Background Peripheral artery disease (PAD) and heart failure (HF) are each independently associated with poor outcomes. Risk factors associated with new-onset HF in patients with primary PAD are unknown. Furthermore, how the presence of HF is associated with outcomes in patients with PAD is unknown. Methods and Results This analysis examined risk relationships of HF on outcomes in patients with symptomatic PAD randomized to ticagrelor or clopidogrel as part of the EUCLID (Examining Use of Ticagrelor in Peripheral Arterial Disease) trial. Patients were stratified based on presence of HF at enrollment. Cox models were used to determine the association of HF with outcomes. A separate Cox model was used to identify risk factors associated with development of HF during follow-up. Patients with PAD and HF had over twice the rate of concomitant coronary artery disease as those without HF. Patients with PAD and HF had significantly increased risk of major adverse cardiovascular events (hazard ratio [HR], 1.31; 95% CI, 1.13-1.51) and all-cause mortality (HR, 1.39; 95% CI, 1.19-1.63). In patients with PAD, the presence of HF was associated with significantly less bleeding (HR, 0.65; 95% CI, 0.45-0.96). Characteristics associated with HF development included age ≥66 (HR, 1.29; 95% CI, 1.18-1.40 per 5 years), diabetes mellitus (HR, 1.85; 95% CI, 1.41-2.43), and weight (bidirectionally associated, ≥76 kg, HR, 0.77; 95% CI, 0.64-0.93; <76 kg, HR, 1.12; 95% CI, 1.07-1.16). Conclusions Patients with PAD and HF have a high rate of coronary artery disease with a high risk for major adverse cardiovascular events and death. These data support the possible need for aggressive treatment of (recurrent) atherosclerotic disease in PAD, especially patients with HF.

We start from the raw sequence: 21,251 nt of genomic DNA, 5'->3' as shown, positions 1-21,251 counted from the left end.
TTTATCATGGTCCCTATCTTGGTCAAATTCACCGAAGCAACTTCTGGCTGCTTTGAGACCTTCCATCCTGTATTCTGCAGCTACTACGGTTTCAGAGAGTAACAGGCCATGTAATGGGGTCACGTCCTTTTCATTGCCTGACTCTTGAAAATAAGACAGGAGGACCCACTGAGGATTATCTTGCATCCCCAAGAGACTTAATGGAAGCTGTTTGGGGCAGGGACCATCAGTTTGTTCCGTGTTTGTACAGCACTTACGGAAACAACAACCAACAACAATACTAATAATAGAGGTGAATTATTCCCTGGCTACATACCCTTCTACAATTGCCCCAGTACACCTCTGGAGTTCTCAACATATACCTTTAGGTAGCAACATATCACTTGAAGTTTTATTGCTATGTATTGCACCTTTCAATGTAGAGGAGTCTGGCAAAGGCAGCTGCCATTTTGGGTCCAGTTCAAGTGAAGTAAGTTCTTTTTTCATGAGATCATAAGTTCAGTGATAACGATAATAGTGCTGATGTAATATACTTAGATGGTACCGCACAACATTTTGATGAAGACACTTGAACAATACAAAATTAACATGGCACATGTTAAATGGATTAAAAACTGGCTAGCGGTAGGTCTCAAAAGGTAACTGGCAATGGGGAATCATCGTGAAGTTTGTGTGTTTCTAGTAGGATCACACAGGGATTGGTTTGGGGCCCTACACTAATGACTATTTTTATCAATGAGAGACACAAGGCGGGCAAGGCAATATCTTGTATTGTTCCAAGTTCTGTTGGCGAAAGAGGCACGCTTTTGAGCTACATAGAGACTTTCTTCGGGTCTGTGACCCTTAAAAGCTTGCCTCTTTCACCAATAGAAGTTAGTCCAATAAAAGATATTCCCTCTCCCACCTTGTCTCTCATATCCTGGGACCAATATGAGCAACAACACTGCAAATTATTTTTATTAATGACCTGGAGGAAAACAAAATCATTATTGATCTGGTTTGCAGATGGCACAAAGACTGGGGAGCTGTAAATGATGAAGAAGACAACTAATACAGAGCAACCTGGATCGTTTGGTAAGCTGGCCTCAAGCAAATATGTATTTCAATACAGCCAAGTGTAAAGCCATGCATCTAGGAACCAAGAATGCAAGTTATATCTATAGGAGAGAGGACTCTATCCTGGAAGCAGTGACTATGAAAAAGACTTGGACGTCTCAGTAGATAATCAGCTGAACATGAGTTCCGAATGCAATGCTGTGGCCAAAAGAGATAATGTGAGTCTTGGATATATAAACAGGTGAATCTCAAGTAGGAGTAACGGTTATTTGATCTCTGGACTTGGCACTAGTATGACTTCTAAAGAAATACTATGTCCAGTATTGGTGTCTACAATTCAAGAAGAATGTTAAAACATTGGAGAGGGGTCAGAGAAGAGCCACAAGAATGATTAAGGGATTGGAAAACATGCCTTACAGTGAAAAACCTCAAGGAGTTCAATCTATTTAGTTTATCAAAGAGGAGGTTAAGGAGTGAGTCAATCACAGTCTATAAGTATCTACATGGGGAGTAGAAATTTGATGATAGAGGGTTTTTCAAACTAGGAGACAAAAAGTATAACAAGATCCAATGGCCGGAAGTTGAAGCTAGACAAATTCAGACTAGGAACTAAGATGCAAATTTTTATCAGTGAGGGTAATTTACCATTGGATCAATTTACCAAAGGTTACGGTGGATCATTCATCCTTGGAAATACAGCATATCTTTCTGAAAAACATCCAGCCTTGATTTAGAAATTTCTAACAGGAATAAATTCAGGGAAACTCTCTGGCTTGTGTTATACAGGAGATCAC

|Journal||Journal of the American Heart Association Cardiovascular and Cerebrovascular Disease|
|Early online date||31 May 2021|
|Publication status||E-pub ahead of print - 31 May 2021|